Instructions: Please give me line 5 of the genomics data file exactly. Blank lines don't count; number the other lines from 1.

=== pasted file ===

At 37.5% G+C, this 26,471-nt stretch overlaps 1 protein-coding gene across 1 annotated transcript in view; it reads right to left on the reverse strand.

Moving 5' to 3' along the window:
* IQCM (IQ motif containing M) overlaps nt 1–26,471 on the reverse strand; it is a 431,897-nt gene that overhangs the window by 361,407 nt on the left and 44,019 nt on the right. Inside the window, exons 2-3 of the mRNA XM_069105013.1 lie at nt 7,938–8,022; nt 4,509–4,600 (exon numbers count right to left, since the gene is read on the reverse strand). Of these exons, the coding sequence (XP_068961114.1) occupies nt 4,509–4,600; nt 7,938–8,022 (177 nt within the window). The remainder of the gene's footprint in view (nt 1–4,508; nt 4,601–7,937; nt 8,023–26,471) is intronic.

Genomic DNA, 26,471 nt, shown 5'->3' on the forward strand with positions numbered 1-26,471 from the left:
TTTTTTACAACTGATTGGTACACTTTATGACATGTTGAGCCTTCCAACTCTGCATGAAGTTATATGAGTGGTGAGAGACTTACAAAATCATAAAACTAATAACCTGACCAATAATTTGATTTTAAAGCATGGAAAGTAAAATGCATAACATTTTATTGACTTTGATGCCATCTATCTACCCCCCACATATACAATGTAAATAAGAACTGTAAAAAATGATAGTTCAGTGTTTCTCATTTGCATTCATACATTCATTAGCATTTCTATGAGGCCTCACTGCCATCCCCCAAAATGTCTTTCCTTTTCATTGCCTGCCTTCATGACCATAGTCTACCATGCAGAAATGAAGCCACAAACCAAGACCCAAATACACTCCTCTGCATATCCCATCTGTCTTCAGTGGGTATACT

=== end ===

TTTTTTACAACTGATTGGTACACTTTATGACATGTTGAGCCTTCCAACTCTGCATGAAGTTATATGAGTGGTGAGAGACTTACAAAATCATAAAACTAATAACCTGACCAATAATTTGATTTTAAAGCATGGAAAGTAAAATGCATAACATTTTATTGACTTTGATGCCATCTATCTACCCCCCACATATACAATGTAAATAAGAACTGTAAAAAATGATAGTTCAGTGTTTCTCATTTGCATTCATACATTCATTAGCATTTCTATGAGGCCTCACTGCCATCCCCCAAAATGTCTTTCCTTTTCATTGCCTGCCTTCATGACCATAGTCTACCATGCAGAAATGAAGCCACAAACCAAGACCCAAATACACTCCTCTGCATATCCCATCTGTCTTCAGTGGGTATACT